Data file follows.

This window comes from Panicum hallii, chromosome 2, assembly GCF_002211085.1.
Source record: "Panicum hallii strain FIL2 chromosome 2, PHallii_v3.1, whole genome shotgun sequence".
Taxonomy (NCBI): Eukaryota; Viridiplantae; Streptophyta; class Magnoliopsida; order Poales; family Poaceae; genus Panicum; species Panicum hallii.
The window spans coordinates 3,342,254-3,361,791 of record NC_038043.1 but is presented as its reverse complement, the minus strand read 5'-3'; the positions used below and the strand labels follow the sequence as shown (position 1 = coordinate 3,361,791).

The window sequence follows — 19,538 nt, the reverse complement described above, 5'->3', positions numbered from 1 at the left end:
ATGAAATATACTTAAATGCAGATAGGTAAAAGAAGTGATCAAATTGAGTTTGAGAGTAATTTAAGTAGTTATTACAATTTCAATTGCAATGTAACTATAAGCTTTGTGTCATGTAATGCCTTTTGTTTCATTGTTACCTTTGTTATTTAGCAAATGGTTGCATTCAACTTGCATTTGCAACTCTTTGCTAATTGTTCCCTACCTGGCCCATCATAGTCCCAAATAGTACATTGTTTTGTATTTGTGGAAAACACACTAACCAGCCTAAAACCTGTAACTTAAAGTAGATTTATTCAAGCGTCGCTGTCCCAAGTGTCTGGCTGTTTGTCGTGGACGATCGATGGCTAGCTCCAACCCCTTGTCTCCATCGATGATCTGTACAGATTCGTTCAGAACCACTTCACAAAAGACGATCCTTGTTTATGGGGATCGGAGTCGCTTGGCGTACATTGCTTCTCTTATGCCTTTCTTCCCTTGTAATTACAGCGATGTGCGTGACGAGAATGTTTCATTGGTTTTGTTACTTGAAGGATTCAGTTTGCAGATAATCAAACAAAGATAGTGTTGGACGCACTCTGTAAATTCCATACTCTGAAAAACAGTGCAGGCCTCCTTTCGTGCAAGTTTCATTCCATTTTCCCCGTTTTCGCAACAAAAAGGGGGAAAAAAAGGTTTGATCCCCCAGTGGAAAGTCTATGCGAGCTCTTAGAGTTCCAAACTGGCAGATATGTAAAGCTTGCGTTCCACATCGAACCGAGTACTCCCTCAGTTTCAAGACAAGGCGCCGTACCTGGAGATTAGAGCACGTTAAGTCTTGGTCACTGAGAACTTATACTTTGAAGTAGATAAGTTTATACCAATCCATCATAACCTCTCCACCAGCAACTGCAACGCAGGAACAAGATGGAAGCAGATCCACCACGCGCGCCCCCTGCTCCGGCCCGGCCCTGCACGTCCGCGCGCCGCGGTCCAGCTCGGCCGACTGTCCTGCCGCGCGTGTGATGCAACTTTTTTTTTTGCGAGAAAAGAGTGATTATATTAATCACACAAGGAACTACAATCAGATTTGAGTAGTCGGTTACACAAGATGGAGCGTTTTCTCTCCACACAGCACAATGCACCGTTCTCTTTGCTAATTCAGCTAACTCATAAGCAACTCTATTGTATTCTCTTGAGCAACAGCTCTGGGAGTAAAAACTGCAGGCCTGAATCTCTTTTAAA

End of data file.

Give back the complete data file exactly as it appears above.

This window comes from Panicum hallii, chromosome 2, assembly GCF_002211085.1.
Source record: "Panicum hallii strain FIL2 chromosome 2, PHallii_v3.1, whole genome shotgun sequence".
Taxonomy (NCBI): Eukaryota; Viridiplantae; Streptophyta; class Magnoliopsida; order Poales; family Poaceae; genus Panicum; species Panicum hallii.
The window spans coordinates 3,342,254-3,361,791 of record NC_038043.1 but is presented as its reverse complement, the minus strand read 5'-3'; the positions used below and the strand labels follow the sequence as shown (position 1 = coordinate 3,361,791).

The window sequence follows — 19,538 nt, the reverse complement described above, 5'->3', positions numbered from 1 at the left end:
ATGAAATATACTTAAATGCAGATAGGTAAAAGAAGTGATCAAATTGAGTTTGAGAGTAATTTAAGTAGTTATTACAATTTCAATTGCAATGTAACTATAAGCTTTGTGTCATGTAATGCCTTTTGTTTCATTGTTACCTTTGTTATTTAGCAAATGGTTGCATTCAACTTGCATTTGCAACTCTTTGCTAATTGTTCCCTACCTGGCCCATCATAGTCCCAAATAGTACATTGTTTTGTATTTGTGGAAAACACACTAACCAGCCTAAAACCTGTAACTTAAAGTAGATTTATTCAAGCGTCGCTGTCCCAAGTGTCTGGCTGTTTGTCGTGGACGATCGATGGCTAGCTCCAACCCCTTGTCTCCATCGATGATCTGTACAGATTCGTTCAGAACCACTTCACAAAAGACGATCCTTGTTTATGGGGATCGGAGTCGCTTGGCGTACATTGCTTCTCTTATGCCTTTCTTCCCTTGTAATTACAGCGATGTGCGTGACGAGAATGTTTCATTGGTTTTGTTACTTGAAGGATTCAGTTTGCAGATAATCAAACAAAGATAGTGTTGGACGCACTCTGTAAATTCCATACTCTGAAAAACAGTGCAGGCCTCCTTTCGTGCAAGTTTCATTCCATTTTCCCCGTTTTCGCAACAAAAAGGGGGAAAAAAAGGTTTGATCCCCCAGTGGAAAGTCTATGCGAGCTCTTAGAGTTCCAAACTGGCAGATATGTAAAGCTTGCGTTCCACATCGAACCGAGTACTCCCTCAGTTTCAAGACAAGGCGCCGTACCTGGAGATTAGAGCACGTTAAGTCTTGGTCACTGAGAACTTATACTTTGAAGTAGATAAGTTTATACCAATCCATCATAACCTCTCCACCAGCAACTGCAACGCAGGAACAAGATGGAAGCAGATCCACCACGCGCGCCCCCTGCTCCGGCCCGGCCCTGCACGTCCGCGCGCCGCGGTCCAGCTCGGCCGACTGTCCTGCCGCGCGTGTGATGCAACTTTTTTTTTTGCGAGAAAAGAGTGATTATATTAATCACACAAGGAACTACAATCAGATTTGAGTAGTCGGTTACACAAGATGGAGCGTTTTCTCTCCACACAGCACAATGCACCGTTCTCTTTGCTAATTCAGCTAACTCATAAGCAACTCTATTGTATTCTCTTGAGCAACAGCTCTGGGAGTAAAAACTGCAGGCCTGAATCTCTTTTAAA